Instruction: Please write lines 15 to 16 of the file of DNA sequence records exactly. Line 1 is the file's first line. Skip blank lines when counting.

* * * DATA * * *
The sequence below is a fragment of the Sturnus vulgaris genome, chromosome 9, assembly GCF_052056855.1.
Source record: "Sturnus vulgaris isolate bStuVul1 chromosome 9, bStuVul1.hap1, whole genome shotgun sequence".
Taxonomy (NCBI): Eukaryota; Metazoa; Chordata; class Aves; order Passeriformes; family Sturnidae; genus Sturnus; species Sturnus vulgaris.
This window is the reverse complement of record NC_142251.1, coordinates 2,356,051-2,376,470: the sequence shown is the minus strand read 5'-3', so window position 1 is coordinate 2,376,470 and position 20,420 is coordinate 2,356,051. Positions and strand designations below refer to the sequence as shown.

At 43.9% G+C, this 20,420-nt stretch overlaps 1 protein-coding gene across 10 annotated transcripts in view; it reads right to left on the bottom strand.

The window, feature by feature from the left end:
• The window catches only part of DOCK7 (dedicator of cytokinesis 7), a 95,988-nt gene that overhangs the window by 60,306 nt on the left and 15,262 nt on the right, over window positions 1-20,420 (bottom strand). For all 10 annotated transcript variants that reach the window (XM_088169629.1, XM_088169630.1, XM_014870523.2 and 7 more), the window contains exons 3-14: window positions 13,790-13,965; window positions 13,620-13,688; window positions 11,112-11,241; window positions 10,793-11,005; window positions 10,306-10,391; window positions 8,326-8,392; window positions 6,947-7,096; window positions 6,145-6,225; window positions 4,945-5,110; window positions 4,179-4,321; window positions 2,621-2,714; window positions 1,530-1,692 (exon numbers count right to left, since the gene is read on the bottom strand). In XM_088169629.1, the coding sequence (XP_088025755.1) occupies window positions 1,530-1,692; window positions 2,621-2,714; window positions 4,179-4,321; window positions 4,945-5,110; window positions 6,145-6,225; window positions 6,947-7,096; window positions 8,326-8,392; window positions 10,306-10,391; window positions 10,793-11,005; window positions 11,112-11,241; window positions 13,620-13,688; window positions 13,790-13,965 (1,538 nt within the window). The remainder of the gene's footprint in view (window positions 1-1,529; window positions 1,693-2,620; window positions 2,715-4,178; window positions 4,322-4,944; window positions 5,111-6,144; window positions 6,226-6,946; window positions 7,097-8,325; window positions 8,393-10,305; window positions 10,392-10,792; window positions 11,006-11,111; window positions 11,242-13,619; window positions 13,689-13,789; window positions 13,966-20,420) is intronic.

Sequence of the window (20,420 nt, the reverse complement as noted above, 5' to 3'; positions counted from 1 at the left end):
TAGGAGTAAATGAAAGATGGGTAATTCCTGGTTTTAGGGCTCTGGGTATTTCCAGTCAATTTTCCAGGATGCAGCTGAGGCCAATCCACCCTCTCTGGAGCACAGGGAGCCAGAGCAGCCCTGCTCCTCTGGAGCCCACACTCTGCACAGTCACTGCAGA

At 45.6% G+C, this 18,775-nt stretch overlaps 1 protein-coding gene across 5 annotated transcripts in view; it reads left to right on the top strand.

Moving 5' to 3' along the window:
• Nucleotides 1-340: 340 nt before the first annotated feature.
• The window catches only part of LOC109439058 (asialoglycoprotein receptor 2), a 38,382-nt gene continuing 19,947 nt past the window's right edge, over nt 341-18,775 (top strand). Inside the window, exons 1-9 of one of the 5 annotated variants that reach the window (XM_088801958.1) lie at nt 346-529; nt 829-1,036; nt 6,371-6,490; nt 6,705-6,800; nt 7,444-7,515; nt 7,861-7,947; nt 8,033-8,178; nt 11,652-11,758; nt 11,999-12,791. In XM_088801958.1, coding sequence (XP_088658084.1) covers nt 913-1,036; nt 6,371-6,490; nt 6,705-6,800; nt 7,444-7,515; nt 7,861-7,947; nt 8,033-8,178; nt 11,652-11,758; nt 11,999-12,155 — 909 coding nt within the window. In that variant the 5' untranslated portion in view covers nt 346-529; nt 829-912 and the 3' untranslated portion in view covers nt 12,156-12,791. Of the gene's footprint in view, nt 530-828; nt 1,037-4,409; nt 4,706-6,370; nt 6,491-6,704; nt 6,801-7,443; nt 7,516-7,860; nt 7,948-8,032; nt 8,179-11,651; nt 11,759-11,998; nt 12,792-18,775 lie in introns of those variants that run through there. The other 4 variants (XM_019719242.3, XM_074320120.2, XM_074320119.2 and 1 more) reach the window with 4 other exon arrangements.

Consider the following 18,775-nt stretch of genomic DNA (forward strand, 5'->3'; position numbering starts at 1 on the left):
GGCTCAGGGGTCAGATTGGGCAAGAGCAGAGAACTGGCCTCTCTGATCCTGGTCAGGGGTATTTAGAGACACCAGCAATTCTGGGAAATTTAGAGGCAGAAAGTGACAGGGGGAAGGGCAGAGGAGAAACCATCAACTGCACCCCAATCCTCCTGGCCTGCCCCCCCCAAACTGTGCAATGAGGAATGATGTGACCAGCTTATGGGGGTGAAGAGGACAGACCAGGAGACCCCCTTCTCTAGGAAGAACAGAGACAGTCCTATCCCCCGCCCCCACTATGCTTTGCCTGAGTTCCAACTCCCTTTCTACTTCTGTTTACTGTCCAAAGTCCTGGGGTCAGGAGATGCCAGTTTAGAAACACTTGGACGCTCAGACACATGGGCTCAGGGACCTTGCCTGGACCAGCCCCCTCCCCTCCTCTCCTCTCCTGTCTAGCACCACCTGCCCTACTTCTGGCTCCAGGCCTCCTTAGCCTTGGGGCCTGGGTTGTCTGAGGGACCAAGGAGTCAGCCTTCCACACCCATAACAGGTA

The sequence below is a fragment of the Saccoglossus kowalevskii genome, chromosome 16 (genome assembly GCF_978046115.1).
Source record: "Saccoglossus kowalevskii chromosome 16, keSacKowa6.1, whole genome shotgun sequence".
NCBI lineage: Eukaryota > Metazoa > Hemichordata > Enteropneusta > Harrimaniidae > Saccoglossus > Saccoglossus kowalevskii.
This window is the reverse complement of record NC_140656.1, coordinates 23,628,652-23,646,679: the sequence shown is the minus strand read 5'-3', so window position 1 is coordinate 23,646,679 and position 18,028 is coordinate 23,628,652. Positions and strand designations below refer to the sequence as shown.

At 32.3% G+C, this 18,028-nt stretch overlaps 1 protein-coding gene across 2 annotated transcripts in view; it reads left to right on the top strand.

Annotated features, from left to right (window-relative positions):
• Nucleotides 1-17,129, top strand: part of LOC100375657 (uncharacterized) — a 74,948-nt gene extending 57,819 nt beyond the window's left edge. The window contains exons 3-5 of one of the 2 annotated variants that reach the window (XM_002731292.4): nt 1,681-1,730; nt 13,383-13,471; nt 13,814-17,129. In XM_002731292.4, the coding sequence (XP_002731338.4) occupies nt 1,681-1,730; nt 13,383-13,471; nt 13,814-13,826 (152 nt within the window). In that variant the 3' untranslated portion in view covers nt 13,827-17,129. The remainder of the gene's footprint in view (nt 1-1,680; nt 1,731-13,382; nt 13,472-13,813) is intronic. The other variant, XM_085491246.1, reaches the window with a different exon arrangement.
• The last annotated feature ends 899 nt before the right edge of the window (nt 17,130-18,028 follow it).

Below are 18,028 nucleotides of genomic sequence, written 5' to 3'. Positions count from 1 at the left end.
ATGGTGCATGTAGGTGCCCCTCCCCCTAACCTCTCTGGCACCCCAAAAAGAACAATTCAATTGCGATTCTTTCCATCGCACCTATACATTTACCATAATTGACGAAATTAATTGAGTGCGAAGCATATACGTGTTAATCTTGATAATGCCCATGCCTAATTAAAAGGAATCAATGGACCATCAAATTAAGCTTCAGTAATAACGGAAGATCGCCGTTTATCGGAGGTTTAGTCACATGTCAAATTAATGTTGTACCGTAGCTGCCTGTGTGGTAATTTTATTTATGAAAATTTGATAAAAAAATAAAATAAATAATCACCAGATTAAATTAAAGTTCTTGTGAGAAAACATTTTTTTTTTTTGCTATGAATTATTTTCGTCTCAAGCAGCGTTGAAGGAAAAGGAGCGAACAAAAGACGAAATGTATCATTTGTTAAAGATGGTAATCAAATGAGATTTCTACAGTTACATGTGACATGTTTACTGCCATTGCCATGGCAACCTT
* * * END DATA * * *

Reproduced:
GGCTCAGGGGTCAGATTGGGCAAGAGCAGAGAACTGGCCTCTCTGATCCTGGTCAGGGGTATTTAGAGACACCAGCAATTCTGGGAAATTTAGAGGCAGAAAGTGACAGGGGGAAGGGCAGAGGAGAAACCATCAACTGCACCCCAATCCTCCTGGCCTGCCCCCCCCAAACTGTGCAATGAGGAATGATGTGACCAGCTTATGGGGGTGAAGAGGACAGACCAGGAGACCCCCTTCTCTAGGAAGAACAGAGACAGTCCTATCCCCCGCCCCCACTATGCTTTGCCTGAGTTCCAACTCCCTTTCTACTTCTGTTTACTGTCCAAAGTCCTGGGGTCAGGAGATGCCAGTTTAGAAACACTTGGACGCTCAGACACATGGGCTCAGGGACCTTGCCTGGACCAGCCCCCTCCCCTCCTCTCCTCTCCTGTCTAGCACCACCTGCCCTACTTCTGGCTCCAGGCCTCCTTAGCCTTGGGGCCTGGGTTGTCTGAGGGACCAAGGAGTCAGCCTTCCACACCCATAACAGGTA

The sequence below is a fragment of the Saccoglossus kowalevskii genome, chromosome 16 (genome assembly GCF_978046115.1).